A sterling offering of prog and main room MIDI files gets the thumbs up from our in-house sound assessor.
The perennial problem with sample packs is their inflexibility: you love a sequence but the third chord doesn’t fit the track you’re working on; the Wav bassline ticks 90 per cent of the sequential boxes but you want to reprogram the last bar; and probably most often, you like a chord sequence but not its sound. What, then, to do?
The answer is comprehensively answered in Hy2rogen’s MIDI Tracks, a fairly unique offering in the sample landscape offering a format that has previously only been the domain of more specialist labels like the excellent Smash Up The Studio, 5PIN MEDIA and to a lesser extent Soundorder.
In his first outing into exclusively Midi territory Hy2rogen doesn’t hold back. In all you get 202 different progressions, including 82 basslines, 30 ‘pads’ and 150 chords and leads. Each Midi sequence is accompanied by an mp3 to indicate the kind of sound you might expect from the Midi data.
(It might have been nice, incidentally, for Hy2rogen to have exploited his sound design talents in the choice of sounds used in these demo mp3s. He chooses the same generic bass and synth sounds – and a tiringly vanilla piano sound – when he could have showcased a few different sounds to inspire the pack’s users.)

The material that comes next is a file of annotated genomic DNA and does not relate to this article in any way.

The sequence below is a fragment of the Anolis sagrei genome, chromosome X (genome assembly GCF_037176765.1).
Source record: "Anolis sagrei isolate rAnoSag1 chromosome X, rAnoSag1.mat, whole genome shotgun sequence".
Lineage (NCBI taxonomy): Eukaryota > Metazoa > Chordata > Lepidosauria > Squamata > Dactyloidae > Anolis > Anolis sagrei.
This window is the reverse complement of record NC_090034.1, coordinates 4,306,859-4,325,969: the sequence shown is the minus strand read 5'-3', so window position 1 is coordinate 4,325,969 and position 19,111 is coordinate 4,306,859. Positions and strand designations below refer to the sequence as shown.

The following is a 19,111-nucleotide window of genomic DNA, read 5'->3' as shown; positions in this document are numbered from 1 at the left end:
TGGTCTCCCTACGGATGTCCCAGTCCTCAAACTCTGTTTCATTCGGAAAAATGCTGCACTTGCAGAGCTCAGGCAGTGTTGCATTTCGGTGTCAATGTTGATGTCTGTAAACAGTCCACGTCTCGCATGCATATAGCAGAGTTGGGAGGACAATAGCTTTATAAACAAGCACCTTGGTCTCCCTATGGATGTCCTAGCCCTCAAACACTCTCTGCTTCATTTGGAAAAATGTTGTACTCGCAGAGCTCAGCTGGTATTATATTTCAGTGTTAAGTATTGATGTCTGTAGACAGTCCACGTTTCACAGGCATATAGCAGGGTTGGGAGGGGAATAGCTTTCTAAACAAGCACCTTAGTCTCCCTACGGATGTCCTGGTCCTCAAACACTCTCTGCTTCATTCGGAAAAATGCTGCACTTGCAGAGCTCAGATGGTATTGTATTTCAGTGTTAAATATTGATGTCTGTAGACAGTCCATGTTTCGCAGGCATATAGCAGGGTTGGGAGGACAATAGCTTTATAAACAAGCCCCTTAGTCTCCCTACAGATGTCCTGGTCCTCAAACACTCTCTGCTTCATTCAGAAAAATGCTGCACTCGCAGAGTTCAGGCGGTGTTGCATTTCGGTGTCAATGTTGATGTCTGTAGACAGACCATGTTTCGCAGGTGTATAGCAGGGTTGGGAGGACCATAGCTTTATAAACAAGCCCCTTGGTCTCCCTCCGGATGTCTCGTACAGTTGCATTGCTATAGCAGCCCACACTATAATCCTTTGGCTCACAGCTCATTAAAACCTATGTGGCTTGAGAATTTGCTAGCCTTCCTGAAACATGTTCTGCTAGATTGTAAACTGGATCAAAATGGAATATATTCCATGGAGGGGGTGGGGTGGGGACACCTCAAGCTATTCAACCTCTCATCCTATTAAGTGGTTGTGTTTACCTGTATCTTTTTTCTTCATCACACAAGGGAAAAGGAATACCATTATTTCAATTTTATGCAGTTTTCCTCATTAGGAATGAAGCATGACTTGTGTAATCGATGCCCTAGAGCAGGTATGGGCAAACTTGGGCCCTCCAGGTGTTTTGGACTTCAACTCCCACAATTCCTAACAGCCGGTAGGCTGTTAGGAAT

The kind of progressions are fairly self-explanatory, the ‘leads’ folder offering everything from solo toplines through staccato chords to arps and huge, layered chord runs of the Swedish variety. The ‘pads’ folder fulfils mainroom and prog expectations, with mighty stacked backings aplenty. (This folder would also appeal to trance producers, by the way – just up the bpms by 10 per cent and you’re good to go.)
Sound-wise, we’re comfortably in the kind of tech and mainroom territory that Hy2rogen does best and using the files really is as easy as dropping the relevant Midi file onto a track and then firing up your favourite synth with the freedom to tweak synth parameters on the fly and/or alter the original Midi file to taste.
Overall, Hy2rogen’s MIDI Tracks offers a hefty – and cheap – bundle of raw programming tools for tech and prog producers. The programming at times feels slightly pedestrian (some of the basslines feature just one note, for example), but this is more a reflection of the genre and is no doubt deliberate (don’t expect too many minor 9ths!).
It also serves as a useful practical introduction to the kind of music theory at work in these genres, which may be of additional interest to those starting out.
But it’s the novelty factor that sets this pack apart. Sample producers have been surprisingly slow to add Midi packs to their repertoire. In Midi Tracks Hy2rogen does this solidly and for a very good price.
Expect to see other companies following suit quickly.